At the end of the coolest KC area August of those I remember, it is difficult to believe that two-thirds of 2017 is now history. We have witnessed a veritable plethora of events and conditions about which most of us could worry. Meanwhile, Mr. Stock Market has plunged confidently onward and upward. As people of central Kentucky would say, there has been nary a drop of more than 5 percent in any primary stock index in the past eight months.
Top five winning sectors thus far include technology, health care, utilities, basic materials and communication services, each higher by at least 11 percent. The only losing stock sector has been energy, down over 10 percent.
Within those sectors, the range of price changes has proved just as dramatic as usual. Aluminum heads the winners, higher by 71 percent through August. The next four include electronic gaming at 67, education and training services at 44, semiconductor equipment and materials at 39 and solar at 39 percent.
Contrast those with the five worst. Oil and gas drilling dropped 46, oil and gas equipment and services, 24, oil and gas exploration and production, 22, grocery stores, 18, and long-term care facilities, 18 percent lower. That last one is a real head scratcher to me. Since a recent high point in 2015, stocks of LTC facilities are currently lower by almost 50 percent. Are we that overbuilt for the elderly already?
One contrarian strategy using trend analysis is to buy the laggards of the market after a period of a year or longer. Concerning the Dow Jones 30 Industrial stocks, you can find examples by searching for Dogs of the Dow. It appears likely that the energy sector will provide plenty of opportunities to test this strategy in the next months and years. Since August 2014, energy stocks are still lower by about 36 percent but that is up from a deficit of about 58 percent in late 2016.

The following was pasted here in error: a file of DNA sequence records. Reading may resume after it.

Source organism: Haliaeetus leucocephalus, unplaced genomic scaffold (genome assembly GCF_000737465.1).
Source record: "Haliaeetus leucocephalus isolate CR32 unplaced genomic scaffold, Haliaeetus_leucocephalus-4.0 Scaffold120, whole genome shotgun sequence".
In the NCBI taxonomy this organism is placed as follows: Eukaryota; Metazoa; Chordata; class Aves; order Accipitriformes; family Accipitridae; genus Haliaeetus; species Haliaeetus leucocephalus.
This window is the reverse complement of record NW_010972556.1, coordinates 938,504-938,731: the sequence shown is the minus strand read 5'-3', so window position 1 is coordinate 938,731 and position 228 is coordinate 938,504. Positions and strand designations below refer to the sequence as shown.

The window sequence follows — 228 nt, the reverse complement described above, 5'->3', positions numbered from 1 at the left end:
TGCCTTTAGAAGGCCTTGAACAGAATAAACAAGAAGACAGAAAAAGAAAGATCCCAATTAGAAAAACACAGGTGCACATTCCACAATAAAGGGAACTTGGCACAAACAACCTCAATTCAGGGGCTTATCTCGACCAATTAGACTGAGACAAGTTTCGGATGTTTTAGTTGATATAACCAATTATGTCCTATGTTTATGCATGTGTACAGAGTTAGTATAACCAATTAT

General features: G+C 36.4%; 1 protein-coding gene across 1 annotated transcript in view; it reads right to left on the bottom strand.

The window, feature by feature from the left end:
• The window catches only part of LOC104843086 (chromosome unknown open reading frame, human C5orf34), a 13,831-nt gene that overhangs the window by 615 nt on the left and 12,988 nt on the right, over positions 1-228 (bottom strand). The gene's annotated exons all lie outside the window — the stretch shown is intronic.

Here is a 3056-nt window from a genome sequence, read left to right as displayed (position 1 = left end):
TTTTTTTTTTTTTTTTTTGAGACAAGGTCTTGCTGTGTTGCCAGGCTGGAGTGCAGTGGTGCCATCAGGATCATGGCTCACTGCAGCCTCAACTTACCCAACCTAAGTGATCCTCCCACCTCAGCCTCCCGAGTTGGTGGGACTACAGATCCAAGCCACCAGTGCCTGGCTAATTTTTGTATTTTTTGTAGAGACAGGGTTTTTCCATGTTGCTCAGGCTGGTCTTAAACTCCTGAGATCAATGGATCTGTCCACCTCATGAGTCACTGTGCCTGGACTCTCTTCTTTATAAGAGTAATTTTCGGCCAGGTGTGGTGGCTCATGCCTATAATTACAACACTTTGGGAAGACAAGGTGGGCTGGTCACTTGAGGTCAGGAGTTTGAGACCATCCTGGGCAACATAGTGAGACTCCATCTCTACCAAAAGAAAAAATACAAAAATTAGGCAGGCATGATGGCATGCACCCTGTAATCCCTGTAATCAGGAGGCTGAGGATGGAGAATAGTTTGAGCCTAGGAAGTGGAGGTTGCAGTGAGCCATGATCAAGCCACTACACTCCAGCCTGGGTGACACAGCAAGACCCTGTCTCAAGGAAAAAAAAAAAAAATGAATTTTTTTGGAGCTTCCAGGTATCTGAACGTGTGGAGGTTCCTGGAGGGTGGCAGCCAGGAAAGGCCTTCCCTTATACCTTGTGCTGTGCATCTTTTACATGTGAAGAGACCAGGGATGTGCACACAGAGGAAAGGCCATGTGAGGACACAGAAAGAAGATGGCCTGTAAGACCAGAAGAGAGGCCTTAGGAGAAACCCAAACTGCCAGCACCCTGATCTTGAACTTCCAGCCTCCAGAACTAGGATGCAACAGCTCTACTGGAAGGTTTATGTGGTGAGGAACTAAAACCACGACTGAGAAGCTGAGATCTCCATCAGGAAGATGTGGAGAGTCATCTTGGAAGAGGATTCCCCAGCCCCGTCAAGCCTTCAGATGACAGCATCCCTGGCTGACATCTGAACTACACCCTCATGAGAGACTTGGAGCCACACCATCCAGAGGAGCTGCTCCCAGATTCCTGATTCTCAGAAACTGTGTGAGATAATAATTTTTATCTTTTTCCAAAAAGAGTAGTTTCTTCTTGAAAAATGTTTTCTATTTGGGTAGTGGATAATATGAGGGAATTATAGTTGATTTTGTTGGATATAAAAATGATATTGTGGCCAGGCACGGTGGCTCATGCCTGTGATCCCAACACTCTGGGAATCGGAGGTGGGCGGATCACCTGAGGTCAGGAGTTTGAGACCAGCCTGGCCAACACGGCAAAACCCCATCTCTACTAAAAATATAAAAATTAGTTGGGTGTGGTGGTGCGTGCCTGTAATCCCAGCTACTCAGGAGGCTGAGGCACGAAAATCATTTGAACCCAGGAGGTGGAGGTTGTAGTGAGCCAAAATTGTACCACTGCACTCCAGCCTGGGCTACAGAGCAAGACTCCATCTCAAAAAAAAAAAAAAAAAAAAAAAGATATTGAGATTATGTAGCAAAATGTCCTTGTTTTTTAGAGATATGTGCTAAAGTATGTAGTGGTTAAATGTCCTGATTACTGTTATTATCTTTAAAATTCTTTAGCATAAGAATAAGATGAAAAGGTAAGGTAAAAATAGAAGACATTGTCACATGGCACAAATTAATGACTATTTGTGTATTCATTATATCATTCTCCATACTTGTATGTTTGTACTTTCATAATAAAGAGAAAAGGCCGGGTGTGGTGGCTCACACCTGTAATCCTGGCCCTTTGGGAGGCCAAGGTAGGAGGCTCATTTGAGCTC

I prefer to use shorter trends to gauge relative performance among the almost 200 different industries. This helps protect against weakness and future losses and to emphasize those gaining in new strength. Since the last minor low point of the S&P 500 on Aug. 7, the best performers have been stocks of the aluminum (16 percent), semiconductor memory (12), gold (10), silver (10) and trucking (8) industries.
Identifying trends that can help you to avoid loss and make better gains is always interesting since the landscape is constantly changing, which underlies the strategy of trend following. As a person with classic ADD, I like to roll with the changes.
(Past performance is no guarantee of future results. All advice is meant to be general in nature and not specific for any reader. All statistics obtained from Worden Brothers, Inc., TC 2000 services, 2017.)
Ron Finke is president of Stewardship Capital in Independence. He is a registered investment adviser. Reach him at email@example.com.